Area coaches welcome Michael Sam news

Area coaches welcome Michael Sam news


Area coaches welcome Michael Sam news


When Art Troilo Jr. played football for Harrison in the late 1970s, the idea a teammate might be gay never crossed his mind.

Today, it’s a different world.

While no athlete has ever told the 28-year Harrison football coach he’s gay, Troilo, who believes it doesn’t matter if a kid is “from Mars” as long as he works hard, understands that “a certain percentage of basketball players, football players and doctors are gay.”

That’s why he considers NFL prospect Michael Sam’s announcement that he’s gay a positive thing.

“Every team has to have gay players on it,” Troilo said, describing some teenagers as “unsure.”

“You just want kids to be happy. … He’s helping a lot of young people say, ‘It’s OK.’ “

Dan Ricci has coached girls basketball for 23 years and football for 20-plus — including 10 as head coach — at Ossining. While he described football as still a little “hush-hush,” he said today’s kids don’t view sexual orientation as an issue.

Evidence might be found in the fact Saunders boys basketball coach Anthony Nicodemo, who drew national headlines with last year’s “I’m gay” announcement, hasn’t heard any taunts this season.

His players have supported him, even wearing rainbow-colored “Be True” T-shirts during game-opening warm-ups.

But football, considered the “more masculine” sport according to Nicodemo, has evolved into a much more scrutinized American obsession. Even Division III college kicker Conner Mertens’ announcement last month that he’s bisexual was widely reported.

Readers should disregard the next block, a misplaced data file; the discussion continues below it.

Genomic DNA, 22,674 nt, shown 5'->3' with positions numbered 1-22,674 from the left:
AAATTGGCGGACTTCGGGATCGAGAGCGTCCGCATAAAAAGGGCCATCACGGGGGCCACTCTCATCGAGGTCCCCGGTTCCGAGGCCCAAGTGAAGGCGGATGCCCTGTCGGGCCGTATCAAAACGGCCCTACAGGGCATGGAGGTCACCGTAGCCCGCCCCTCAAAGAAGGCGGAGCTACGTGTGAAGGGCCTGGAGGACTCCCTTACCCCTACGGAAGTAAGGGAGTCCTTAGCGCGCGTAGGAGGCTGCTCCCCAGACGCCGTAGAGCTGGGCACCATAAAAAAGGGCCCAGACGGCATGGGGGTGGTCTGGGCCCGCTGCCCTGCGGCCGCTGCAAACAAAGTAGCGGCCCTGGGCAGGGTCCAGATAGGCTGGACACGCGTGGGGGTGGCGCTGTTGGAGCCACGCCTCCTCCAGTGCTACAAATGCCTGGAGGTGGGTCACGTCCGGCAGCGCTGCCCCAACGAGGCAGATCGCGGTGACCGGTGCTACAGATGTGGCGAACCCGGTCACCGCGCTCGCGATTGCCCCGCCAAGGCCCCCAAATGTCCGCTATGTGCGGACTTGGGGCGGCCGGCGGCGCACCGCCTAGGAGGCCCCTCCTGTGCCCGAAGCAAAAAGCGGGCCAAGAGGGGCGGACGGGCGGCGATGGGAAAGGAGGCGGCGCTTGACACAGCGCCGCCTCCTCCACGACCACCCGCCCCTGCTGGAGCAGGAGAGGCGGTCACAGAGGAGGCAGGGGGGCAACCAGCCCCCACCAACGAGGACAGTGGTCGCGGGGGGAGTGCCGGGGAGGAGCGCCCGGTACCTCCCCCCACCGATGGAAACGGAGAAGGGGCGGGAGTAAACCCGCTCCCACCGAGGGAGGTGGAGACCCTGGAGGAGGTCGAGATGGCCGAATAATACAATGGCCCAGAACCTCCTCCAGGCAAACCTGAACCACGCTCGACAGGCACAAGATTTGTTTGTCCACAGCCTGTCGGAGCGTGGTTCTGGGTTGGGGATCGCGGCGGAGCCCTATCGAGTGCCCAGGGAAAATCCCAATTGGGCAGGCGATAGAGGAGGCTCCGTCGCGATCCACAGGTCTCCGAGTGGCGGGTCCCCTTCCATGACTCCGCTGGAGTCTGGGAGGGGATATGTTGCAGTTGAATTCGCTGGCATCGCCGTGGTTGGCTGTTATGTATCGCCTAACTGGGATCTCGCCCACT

Having the Southeastern Conference’s defender of the year say he’s gay has drawn that much more attention.

Nicodemo is a member of the LGBT (Lesbian, Gay, Bisexual, Transgender) Sports Coalition, whose goal is to “eliminate homophobia in sports by 2016.” He believes Sam’s announcement on top of others will lead more teens to become comfortable with themselves.

“It’s dominos,” Nicodemo said. “The kid is … going to be drafted somewhere. It’s a huge spot for the NFL. I hope the NFL embraces him. … Kids need to see someone be gay and be successful.”

Tappan Zee athletic director Liam Frawley believes the hoopla will soon subside, but that it’s good for kids to see “someone being himself.”

Worrying that soon-to-be NFL teammates might resent an unproven rookie being at the center of a locker-room media circus, Troilo said he hopes other gay NFL players come out. But he figures, ultimately, teammates and others will focus on Sam’s on-the-field performance.

“One thing about the NFL: It’s all about winning and dollars,” Troilo said.

Twitter @HaggertyNancy


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